watch "Doc Hock" and "The Ties that Blind", and you'll see exactly why i wrote this.

So. This was Tan Son Nhut. This was being in the Army and doing your job for Uncle Sam. This was Vietnam.

From where Francis Thurmond Hockenbury was sitting, this was hell.

It wasn't like he was unaccustomed to being alone. He'd never had many friends back home in Memphis, where his anti-war sentiments had caused nothing but trouble and arguments. Hell, he hadn't even had many friends in grade school; came with wearing glasses and being smart, he supposed. There was a brief interlude in college where he'd had friends, sort of — the same kind of smart-alec kids who opposed the war but didn't care for jail or Canada.

But still, that was back home, safe in the U.S. of A, where you could walk down the street and buy a Coke and not have to worry about Charlie blowing you sky-high. It was different being so utterly alone here, deep in the jungle of a country that ate its children alive.

Idly, he plucked at his peace sign, looping its leather strap up over his chin and sliding the insignia back and forth. Repetitive motions usually calmed him, but, like the untouched cigarette in his right hand, they weren't working tonight. The only thing he succeeded in doing was ignoring the displays of fraternal buddy-buddyness all around him in the bar, as his mind shivered back to that river. Men standing there one minute who were nothing but torn, bloody meat the next. Screams of pain that mugged the hot, heavy air and wrapped themselves around your head. Insects buzzing delightedly as soldier after soldier fell, stockpiling a banquet for their sticky little paws and corrosive digestive juices.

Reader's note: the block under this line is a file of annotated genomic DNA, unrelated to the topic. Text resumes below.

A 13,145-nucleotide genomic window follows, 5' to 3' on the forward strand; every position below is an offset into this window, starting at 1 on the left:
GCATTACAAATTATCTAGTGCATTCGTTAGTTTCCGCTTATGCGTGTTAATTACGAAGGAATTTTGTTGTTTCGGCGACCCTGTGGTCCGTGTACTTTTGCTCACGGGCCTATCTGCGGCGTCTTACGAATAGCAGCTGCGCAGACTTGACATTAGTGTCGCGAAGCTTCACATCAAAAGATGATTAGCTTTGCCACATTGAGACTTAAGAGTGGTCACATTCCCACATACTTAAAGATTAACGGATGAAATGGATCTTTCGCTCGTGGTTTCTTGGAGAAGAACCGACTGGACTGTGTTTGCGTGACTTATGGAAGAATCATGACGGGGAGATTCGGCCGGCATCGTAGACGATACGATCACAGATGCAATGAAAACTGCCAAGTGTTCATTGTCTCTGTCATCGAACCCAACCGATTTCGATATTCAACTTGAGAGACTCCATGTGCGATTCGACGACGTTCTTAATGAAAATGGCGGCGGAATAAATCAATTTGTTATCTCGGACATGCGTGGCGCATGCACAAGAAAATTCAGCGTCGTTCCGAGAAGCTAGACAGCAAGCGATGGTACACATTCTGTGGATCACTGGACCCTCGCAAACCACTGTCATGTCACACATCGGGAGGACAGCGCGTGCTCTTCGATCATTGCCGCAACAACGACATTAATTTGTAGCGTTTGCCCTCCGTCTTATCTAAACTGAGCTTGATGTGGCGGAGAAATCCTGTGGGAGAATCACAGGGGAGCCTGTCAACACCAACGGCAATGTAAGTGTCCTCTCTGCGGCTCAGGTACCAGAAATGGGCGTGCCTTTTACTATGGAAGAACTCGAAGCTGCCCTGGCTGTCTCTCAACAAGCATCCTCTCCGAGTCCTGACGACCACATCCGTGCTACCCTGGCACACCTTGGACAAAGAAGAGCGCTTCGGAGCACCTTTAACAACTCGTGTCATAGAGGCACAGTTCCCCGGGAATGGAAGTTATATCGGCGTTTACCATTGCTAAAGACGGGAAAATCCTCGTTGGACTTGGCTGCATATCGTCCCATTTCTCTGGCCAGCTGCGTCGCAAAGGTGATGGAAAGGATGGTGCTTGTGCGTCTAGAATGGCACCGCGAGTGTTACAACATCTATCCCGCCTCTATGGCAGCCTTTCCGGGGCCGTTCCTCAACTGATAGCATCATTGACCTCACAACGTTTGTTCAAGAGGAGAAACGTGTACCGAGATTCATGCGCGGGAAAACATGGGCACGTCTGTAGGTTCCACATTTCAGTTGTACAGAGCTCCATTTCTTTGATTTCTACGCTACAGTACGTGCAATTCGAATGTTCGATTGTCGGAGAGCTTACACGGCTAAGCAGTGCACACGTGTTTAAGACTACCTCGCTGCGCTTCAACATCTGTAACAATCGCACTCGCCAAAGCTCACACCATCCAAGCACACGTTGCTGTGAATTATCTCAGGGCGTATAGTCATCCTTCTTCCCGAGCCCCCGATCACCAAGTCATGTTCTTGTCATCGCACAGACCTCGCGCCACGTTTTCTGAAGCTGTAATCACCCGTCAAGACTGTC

What the hell was he doing here?

The clatter of a brown beer bottle against his table jolted him back to the here-and-now, and Hockenbury looked dazedly up to see Johnson smiling kindly at him.

"On us, Doc," he said in that gentle voice of his. And, in an eerie echo of Anderson's words by the helicopter earlier, "You did good out there."

Hockenbury blinked at him for a moment, then gave a short, painful bark of laughter that Johnson was too smart to recognize for anything other than what it was. He gave the medic a half-stern, older-brother look before loping back to the other guys. Taking off his glasses and folding each arm down with a snap, Hockenbury forced himself to look over and meet their eyes instead of meekly sucking on his bottle.

Ruiz raised his bottle somewhat furtively, obviously not wanting to make a concession in front of the others; Taylor insouciantly rolled his head around for a cocky stare, and Percell hardly even gave him a cursory glance.